The Seminar Series: Stories From Africa, Financing Health in Sub-Saharan Africa took place at Duke University on Thursday, October 18. Led by Gavin Yamey, the seminar featured a panel of speakers: Sarah Bermeo, Associate Professor of Political Science, Duke Sanford School of Public Policy; Charles Muiruri Program Director at Duke Global Health Institute and Co-founder Association of Research Administrators in Africa; Kaci Kennedy, Associate Research, Duke Center for Policy Impact in Global Health; Godfrey Kisigo, Masters Student DGHO, Physician at Kilimanjaro Clinical Research Institute, Tanzania; and Osondu Ogbuoji, Deputy Director, Duke Center for Policy Impact in Global Health.

The seminar opened with an introduction to global health from a very optimistic perspective. Global health is a cutting edge field that focuses largely on improving the future for humanity. Initiatives in global health are making large and wide impacts, for example, in fields such as child wellness. However, there are also still huge numbers of people suffering from illnesses and burdens that should be prevented – there are serious outbreaks of tuberculosis that need more attention.

Osondu Ogbuoji shares landmarks necessary to understand financing public health in Africa

Osondu Ogbuoji pointed to financing public health in Africa in relation to the MDG’s (millennium development goals) and SDG’s (sustainable development goals). These goals include ideas such as ensuring healthy lives, reducing child mortality, eradicating HIV/AIDS, etc.- many of which describe problems Africa heavily faces. He also noted the health spending per capita in Africa compared to the rest of the world is very low; 38% of Africans delay or forgo healthcare due to high costs and 11% of Africans become poor, every year, from using healthcare. In order to spread initiatives of the MDG’s and SGD’s, Africa needs to see a financialization of health in a way that is affordable for its citizens to have access to care.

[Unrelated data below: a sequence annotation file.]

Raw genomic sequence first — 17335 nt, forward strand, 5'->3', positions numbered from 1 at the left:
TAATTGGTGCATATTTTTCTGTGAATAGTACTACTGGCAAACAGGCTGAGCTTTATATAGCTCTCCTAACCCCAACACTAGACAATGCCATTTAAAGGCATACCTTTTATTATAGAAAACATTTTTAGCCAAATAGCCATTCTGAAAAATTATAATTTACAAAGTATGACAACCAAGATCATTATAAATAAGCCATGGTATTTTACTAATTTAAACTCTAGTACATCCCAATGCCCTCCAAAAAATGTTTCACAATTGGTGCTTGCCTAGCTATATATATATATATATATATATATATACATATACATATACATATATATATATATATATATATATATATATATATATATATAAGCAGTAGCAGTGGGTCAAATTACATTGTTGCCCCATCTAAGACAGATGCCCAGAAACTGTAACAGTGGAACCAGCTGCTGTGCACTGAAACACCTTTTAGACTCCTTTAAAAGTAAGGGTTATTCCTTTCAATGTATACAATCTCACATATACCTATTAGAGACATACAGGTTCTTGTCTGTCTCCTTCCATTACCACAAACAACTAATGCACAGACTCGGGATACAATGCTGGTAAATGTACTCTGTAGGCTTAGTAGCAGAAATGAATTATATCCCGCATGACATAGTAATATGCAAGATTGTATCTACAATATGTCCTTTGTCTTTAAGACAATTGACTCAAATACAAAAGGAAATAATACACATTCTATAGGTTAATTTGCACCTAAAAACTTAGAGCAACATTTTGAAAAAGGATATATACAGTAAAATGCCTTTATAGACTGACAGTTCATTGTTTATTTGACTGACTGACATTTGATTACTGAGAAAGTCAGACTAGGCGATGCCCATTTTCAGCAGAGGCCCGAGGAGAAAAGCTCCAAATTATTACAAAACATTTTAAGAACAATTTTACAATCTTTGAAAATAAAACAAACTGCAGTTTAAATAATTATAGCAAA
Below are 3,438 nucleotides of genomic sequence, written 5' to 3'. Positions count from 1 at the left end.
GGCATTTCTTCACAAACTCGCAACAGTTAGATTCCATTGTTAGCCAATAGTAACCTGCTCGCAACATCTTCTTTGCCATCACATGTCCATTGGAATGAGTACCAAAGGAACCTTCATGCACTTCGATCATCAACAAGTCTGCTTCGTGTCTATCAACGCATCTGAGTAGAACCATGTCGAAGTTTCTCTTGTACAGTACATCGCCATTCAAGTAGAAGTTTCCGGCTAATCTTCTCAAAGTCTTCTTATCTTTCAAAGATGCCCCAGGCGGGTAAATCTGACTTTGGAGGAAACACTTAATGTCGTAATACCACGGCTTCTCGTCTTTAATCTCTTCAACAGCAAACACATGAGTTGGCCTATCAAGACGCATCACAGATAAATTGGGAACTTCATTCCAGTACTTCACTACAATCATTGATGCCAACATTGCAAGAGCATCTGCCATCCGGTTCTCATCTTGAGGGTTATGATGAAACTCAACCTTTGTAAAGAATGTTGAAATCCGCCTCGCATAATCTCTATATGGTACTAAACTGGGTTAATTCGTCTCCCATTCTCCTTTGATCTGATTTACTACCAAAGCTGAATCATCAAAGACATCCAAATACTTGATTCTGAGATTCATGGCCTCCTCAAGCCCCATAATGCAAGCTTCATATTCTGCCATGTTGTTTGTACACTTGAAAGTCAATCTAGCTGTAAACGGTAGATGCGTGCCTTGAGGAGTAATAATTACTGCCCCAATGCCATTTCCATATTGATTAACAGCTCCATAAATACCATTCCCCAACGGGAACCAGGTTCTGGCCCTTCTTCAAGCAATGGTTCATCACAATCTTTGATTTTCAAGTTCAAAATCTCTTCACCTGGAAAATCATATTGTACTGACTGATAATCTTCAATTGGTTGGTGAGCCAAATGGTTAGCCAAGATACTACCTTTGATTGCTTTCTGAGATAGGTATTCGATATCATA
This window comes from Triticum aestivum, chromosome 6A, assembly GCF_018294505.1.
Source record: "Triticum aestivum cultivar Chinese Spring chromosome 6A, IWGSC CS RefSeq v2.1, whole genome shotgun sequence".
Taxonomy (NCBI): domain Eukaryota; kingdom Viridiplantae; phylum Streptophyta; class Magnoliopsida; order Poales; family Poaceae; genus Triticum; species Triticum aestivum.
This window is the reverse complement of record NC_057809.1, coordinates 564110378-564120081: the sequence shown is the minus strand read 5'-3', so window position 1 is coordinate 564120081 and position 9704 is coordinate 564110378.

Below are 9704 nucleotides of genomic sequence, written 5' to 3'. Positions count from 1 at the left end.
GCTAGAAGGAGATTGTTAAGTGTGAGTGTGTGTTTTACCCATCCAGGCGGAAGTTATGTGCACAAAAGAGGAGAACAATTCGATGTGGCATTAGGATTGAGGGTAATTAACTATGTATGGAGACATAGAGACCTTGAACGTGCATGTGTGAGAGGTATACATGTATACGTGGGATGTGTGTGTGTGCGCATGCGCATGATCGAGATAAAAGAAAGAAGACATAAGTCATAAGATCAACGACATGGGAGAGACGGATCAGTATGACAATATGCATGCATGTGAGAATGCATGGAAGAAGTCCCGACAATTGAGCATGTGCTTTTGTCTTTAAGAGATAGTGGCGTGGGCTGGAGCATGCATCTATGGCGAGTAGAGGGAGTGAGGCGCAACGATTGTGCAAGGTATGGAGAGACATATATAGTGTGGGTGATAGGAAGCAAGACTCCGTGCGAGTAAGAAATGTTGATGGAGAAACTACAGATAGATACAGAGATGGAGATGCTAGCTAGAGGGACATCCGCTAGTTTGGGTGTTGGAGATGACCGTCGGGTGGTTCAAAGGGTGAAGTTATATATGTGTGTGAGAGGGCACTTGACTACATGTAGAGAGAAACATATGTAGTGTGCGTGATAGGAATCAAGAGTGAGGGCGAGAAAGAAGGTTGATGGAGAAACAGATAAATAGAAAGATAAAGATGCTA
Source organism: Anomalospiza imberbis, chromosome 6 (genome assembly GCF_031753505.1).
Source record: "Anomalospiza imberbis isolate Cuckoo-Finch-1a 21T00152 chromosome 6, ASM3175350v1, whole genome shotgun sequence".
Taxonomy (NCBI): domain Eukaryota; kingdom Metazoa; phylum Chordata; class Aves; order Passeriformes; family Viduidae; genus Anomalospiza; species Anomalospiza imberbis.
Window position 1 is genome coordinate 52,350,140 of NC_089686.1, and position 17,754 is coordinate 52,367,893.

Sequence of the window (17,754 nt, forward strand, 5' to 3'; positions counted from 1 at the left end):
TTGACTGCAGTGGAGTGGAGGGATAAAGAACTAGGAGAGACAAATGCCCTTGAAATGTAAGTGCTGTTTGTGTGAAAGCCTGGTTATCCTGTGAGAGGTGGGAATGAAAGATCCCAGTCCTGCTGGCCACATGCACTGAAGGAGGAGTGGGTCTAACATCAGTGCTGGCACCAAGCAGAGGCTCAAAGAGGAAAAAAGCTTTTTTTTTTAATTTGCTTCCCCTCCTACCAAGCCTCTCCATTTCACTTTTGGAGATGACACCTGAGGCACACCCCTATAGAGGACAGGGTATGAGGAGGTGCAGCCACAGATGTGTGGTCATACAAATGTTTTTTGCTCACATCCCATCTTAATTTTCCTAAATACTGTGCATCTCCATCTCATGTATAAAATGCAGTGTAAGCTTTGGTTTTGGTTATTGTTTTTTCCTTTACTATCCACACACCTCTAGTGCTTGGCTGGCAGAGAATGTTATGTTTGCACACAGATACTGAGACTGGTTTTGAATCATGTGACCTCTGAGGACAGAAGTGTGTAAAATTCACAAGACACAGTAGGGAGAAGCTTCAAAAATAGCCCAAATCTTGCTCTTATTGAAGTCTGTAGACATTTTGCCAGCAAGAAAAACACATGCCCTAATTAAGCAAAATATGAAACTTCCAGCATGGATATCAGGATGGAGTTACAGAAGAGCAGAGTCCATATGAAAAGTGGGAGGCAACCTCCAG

Professor Sarah Bermeo presented her knowledge on the status and politics of health aid. The importance of donors has greatly increased and many organizations financing health initiatives are pulling from the same set of donors. But, there is only so much money to go around and there is a need for more contributors. Professor Bermeo explained the significance of complementarity in the health finance world. Differing institutions must communicate and work together in a productive manner to effectively combat health problems.

Godfrey Kisigo shared insight on Tanzania. HIV/ AIDS financing as part of the National HIV Prevention Operation Plan has created an intervention to encourage citizens to know their HIV status and get tested regularly. The goal is to prevent the spread and mother to child transmission of HIV.

Kaci Kennedy voiced research from the global health engagement between China and Africa. She focused on three key points: 1. Chinese aid is not new. 2. Chinese aid is growing and 3. Chinese aid is high profile.

Charles Muiruri specifically discussed development management in Africa. Development in health can only occur after research has been conducted about the situation at hand. So, the challenge for research capacity is strengthening. Most countries have a heavy reliance on foreign funding for health development and this creates an environment which lacks sustainable research. Research needs to be internally led and brought about, but without money to do so, the countries cannot meet their needs.

The panel expressed a push for countries to invest in global health now. People should not expect the government of countries struggling to run or develop health initiatives. However, it is pertinent that policy changes are made in order to make shifts in the global health fields. There needs to be more communication between people in health fields and people in finance fields. Those deciding where the money needs to go must have a different approach because current health measures are not the most effective. The ministers of finance have to realize the importance of investing in health, education, and human capital for the future of the world.

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